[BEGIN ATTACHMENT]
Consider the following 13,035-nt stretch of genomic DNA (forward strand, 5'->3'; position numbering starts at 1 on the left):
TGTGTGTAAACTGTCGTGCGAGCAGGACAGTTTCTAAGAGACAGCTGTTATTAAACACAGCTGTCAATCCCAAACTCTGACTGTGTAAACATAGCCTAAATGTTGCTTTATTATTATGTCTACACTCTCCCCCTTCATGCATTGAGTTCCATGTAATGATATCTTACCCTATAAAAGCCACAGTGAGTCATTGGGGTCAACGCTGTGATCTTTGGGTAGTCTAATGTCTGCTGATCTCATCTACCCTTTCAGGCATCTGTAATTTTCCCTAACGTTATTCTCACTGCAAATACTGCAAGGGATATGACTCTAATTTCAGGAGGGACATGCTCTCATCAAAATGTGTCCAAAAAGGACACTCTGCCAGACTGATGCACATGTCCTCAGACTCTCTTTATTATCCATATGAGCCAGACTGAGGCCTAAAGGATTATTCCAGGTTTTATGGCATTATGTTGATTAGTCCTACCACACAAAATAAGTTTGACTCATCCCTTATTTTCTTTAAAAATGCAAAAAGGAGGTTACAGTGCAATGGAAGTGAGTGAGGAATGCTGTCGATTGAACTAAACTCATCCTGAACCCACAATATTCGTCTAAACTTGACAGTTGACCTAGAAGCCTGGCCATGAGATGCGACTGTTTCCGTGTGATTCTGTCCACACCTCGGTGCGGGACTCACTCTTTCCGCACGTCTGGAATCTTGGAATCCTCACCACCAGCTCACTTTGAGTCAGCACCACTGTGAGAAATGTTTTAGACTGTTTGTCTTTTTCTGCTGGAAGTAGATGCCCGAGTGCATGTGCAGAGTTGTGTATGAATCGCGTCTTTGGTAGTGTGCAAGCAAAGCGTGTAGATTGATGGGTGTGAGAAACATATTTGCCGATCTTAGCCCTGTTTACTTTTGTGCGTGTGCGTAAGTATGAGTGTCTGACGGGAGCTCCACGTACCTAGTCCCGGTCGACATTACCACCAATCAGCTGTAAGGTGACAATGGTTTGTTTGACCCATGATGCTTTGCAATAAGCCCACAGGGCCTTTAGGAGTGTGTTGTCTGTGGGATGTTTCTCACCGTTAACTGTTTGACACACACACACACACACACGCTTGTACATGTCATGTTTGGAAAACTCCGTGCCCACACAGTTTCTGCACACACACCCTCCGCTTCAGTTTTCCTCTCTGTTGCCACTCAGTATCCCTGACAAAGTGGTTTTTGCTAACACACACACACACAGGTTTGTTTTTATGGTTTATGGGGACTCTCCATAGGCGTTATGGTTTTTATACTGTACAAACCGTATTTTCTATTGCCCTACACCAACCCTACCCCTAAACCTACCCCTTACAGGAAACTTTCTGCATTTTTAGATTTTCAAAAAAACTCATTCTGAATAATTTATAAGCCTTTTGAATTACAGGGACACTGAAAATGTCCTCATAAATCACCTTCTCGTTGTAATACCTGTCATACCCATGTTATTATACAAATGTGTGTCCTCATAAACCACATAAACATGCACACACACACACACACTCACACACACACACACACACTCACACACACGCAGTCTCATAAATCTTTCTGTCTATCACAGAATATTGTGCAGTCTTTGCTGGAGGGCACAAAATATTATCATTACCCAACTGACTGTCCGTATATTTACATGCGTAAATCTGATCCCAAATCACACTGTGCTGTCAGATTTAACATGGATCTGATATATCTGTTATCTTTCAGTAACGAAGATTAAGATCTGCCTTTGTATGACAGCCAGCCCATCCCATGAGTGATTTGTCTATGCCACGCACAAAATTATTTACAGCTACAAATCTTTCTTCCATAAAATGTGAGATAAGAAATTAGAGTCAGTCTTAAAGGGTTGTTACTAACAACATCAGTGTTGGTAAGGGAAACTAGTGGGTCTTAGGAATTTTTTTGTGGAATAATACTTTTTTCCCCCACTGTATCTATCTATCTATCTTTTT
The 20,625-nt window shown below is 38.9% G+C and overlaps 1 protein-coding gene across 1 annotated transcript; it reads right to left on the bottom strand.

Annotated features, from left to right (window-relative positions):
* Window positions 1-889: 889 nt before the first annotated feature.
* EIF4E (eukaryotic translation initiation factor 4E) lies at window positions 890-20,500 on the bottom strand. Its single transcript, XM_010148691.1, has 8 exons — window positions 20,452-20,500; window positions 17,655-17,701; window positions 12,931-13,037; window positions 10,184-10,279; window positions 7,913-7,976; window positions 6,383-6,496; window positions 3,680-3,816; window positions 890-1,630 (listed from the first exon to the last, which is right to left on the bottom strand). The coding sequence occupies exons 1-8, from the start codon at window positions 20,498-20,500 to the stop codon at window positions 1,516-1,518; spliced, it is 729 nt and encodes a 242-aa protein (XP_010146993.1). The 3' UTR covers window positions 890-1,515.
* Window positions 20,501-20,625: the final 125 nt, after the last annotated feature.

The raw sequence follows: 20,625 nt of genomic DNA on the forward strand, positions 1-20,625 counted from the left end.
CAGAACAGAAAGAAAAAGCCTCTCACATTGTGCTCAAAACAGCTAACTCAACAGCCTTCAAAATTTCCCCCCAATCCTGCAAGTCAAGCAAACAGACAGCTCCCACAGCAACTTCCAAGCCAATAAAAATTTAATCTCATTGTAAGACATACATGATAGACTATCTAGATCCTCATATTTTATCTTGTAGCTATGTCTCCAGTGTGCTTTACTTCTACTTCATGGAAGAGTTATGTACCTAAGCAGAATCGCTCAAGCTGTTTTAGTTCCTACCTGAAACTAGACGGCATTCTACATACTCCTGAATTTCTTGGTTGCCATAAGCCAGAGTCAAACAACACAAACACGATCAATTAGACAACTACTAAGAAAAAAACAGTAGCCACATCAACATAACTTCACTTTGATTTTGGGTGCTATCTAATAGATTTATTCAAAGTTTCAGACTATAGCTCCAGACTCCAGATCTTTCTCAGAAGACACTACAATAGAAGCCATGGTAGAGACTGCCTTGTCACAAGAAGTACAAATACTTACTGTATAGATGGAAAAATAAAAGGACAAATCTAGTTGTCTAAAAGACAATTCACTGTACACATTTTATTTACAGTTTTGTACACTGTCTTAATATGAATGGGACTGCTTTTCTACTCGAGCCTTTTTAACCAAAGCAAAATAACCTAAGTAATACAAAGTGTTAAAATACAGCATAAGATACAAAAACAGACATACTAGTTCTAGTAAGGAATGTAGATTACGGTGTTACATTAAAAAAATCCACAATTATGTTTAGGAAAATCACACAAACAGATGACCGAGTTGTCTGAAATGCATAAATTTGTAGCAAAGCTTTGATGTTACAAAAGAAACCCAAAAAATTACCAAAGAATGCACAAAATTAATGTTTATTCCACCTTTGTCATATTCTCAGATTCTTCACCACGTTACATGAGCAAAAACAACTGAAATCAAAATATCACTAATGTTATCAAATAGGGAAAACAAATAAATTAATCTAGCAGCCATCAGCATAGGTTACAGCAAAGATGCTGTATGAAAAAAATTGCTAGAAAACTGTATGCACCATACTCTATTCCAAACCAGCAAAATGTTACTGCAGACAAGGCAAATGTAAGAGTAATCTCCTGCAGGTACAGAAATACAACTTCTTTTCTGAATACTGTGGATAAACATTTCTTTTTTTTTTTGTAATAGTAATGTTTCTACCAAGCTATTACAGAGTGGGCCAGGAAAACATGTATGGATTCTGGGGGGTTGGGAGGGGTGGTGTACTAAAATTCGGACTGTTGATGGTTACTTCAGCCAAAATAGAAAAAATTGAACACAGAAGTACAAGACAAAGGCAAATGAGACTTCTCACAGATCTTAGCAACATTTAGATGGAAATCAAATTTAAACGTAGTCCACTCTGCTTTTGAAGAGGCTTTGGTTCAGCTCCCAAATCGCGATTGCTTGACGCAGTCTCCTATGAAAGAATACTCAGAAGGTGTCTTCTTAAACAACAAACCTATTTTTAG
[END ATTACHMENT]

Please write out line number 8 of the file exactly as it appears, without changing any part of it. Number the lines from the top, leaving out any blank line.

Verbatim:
The raw sequence follows: 20,625 nt of genomic DNA on the forward strand, positions 1-20,625 counted from the left end.